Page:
News Release, Office of Maryland Attorney General Brian Frosh

BALTIMORE, MD (January 23, 2019) – The Maryland Office of the Attorney General’s Consumer Protection Division advises federal workers affected by the Trump administration’s partial shutdown to use these consumer-related resources to maintain financial fitness through these tough times. Federal workers who are not receiving their paychecks and are having difficulty making mortgage, student loan, and/or rent payments should be aware that there are resources available to help address certain financial challenges they experience during the shutdown.

Mortgage Payments – Many banking institutions have released statements indicating willingness to work with furloughed federal employees who are having trouble making their mortgage payments. Your bank may offer a modified or deferred payment schedule to keep you on track and out of danger of falling behind on your payments. You should immediately visit the official website for your mortgage lender to view what assistance is being offered, or contact their customer service by telephone (a list of some of the major lending institutions with websites and telephone numbers can be found here). In addition, the Consumer Protection Division’s Mediation Unit may be able to assist you in seeking a modification, depending upon your circumstances.

Rental Payments – If you are having trouble making rental payments to your landlord, a good place to start is to seek help from the housing assistance office in your county or Baltimore City. A list of these offices is available here. If you have sought assistance from your county or directly from your landlord, but were unable to negotiate a plan regarding your rent payments, the Consumer Protection Division’s Mediation Unit may be able to help negotiate on your behalf. To see if our office can help, you will first need to file a Landlord/Tenant complaint by visiting our website at Be sure to note in your complaint that you are a furloughed federal employee.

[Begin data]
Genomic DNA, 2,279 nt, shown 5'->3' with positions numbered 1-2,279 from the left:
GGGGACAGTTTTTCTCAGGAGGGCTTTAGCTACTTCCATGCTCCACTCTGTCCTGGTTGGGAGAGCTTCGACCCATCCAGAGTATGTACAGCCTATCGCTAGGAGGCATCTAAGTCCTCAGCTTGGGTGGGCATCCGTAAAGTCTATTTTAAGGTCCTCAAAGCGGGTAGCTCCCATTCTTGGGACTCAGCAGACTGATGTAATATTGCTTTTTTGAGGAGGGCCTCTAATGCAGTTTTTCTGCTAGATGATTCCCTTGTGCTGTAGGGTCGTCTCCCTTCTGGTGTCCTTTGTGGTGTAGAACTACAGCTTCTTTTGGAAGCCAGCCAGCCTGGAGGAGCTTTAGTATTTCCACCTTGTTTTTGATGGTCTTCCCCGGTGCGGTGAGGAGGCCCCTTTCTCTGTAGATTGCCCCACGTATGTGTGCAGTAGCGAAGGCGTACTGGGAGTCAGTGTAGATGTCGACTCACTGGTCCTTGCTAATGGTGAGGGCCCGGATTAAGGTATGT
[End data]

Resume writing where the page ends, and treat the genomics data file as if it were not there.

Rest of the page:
Student Loan Payments – Despite the partial government shutdown, the federal government is still collecting payments on its student loans. If you have a federal student loan for which you are having trouble making payments, you should contact your loan servicer to ask if there are any options in light of your financial hardship. (Federal student loans are generally processed through a company called a loan servicer; the name of your loan servicer will be on your bill. A list of the most common loan servicers is available here.) One option that may be available is a forbearance, which allows you to temporarily stop making payments for a month or more. This option generally comes with other conditions, such as increased indebtedness due to deferred interest.

“I highly encourage those federal employees impacted by the shutdown to reach out for help before falling behind in important payments,” said Maryland Attorney General Brian E. Frosh. “As much as we hope this partial shutdown will end soon, falling behind financially can have devastating and long-term effects. If you need help, get it now.”

In addition to mortgage, rent, and loan payments, if you are a furloughed federal employee who needs help making payments to a public utility (e.g., gas, electricity, water), please contact your utility company immediately. Most Baltimore-Washington area public utilities have agreed to exercise some flexibility with customers affected by the shutdown. You will need to contact the utility directly to get information about these options. If you are not able to receive assistance directly from the utility company, you may file a complaint with the Maryland Public Service Commission. The Maryland Office of People’s Counsel is a state agency and utility consumer advocacy office. They may also be able to assist you if you have problems dealing with a regulated utility in Maryland.

If you are experiencing other consumer-related problems and need assistance, please contact the Consumer Protection Division’s hotline at 410-528-8662.

David M. Higgins II, Publisher/Editor

David M. Higgins was born in Baltimore and grew up in Southern Maryland. He has had a passion for journalism since high school. After spending many years in the Hospitality Industry he began working in...